Rankin appeared on The Tonight Show more than twenty times. Host Johnny Carson was so impressed by him that he wrote the liner notes to Rankin’s 1967 debut album Mind Dusters, which featured the single “Peaceful.” Kenny’s friend Helen Reddy would reach #2 Adult Contemporary and #12 Pop in 1973 with a cover of it, released as her follow-up single to “I Am Woman”. Georgie Fame also had a hit with this song in 1969, his only songwriting credit to hit the British charts reaching number sixteen and spending 9 weeks on the chart.

Rankin’s accompanists from time to time included Alan Broadbent, Mike Wofford and Bill Watrous, and on such occasions the mood slips easily into a jazz groove. His compositions have been performed by artists such as Mel Tormé and Carmen McRae, while Stan Getz said of him that he was “a horn with a heartbeat”. Rankin was deeply interested in Brazilian music and his Here In My Heart, on which he used jazz guests including Michael Brecker and Ernie Watts, was recorded mostly in Rio De Janeiro. More contemporary songs were given an airing following his move to Verve Records, including the Beatles’ “I’ve Just Seen A Face” and Leon Russell‘s “A Song For You.”

“When Sunny Gets Blue”

“Dreamsville”

Rankin’s own unique gift for reworking classic songs such as The Beatles’ “Blackbird,” which he recorded for his Silver Morning album, so impressed Paul McCartney that he asked Rankin to perform his interpretation of the song when McCartney and John Lennon were inducted into the Songwriters Hall of Fame.

“Groovin”

“On and On”

He can be heard singing the song “Miles From Here” in the first episode of the television series Fame titled “Metamorphosis”.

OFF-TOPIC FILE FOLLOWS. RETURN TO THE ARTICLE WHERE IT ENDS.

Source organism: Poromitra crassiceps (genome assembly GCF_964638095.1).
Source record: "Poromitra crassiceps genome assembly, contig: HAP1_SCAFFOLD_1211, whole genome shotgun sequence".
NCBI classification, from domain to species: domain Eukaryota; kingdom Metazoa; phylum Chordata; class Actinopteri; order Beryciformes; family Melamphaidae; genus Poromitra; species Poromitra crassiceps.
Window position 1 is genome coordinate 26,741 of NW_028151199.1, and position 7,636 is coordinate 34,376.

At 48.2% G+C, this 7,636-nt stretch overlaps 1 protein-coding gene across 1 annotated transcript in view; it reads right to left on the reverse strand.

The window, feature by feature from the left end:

Rankin was diagnosed with terminal lung cancer just three weeks before he passed. He died in Los Angeles, California – where he had resided for many years – from the disease on June 7, 2009. He was 69 years old.

“Blame It On My Youth”

Sources: Wikipedia, YouTube, imdb.com

Leroy Anderson

Leroy Anderson (June 29, 1908 – May 18, 1975) was an American composer of short, light concert pieces, many of which were introduced by the Boston Pops Orchestra under the direction of Arthur FiedlerJohn Williams described him as “one of the great American masters of light orchestral music.”[1] 

Born in Cambridge, Massachusetts to Swedish parents, Anderson was given his first piano lessons by his mother, who was a church organist. He continued studying piano at theNew England Conservatory of Music. In 1925 Anderson entered Harvard University, where he studied theory with Walter Spalding, counterpoint with Edward Ballantine, harmony with George Enescu, composition with Walter Piston and double bass with Gaston Dufresne. He also studied organ with Henry Gideon. He graduated with a Bachelor of Arts degree in 1929 and Master of Arts in 1930.

Anderson continued studying at Harvard, working towards a PhD in German and Scandinavian languages. (Anderson spoke English and Swedish during his youth but he eventually became fluent in Danish, Norwegian, Icelandic, German, French, Italian, and Portuguese.) During this time he was also working as organist and choir director at the East Milton Congregational Church, leading the Harvard University Band, and conducting and arranging for dance bands around Boston. His arranging work came to the attention of Arthur Fiedler in 1936 and Anderson was asked to show Fiedler any original compositions.[2] Anderson’s first work was Jazz Pizzicato in 1938.[3] Fiedler suggested that a companion piece be written and thus Anderson wrote Jazz Legato in 1938.[4]

In 1942 Leroy Anderson joined the U.S. Army, and was assigned to Iceland as a translator and interpreter. Later in 1945 he was assigned to The Pentagon as Chief of the Scandinavian Desk of Military Intelligence. But his duties did not prevent him from composing, and in 1945 he wrote “The Syncopated Clock[5] and “Promenade.” Anderson was a reserve officer and was recalled to active duty for the Korean War. In 1951 Anderson wrote his first hit, “Blue Tango,” earning a Golden Disc and the No. 1 spot on the Billboard charts.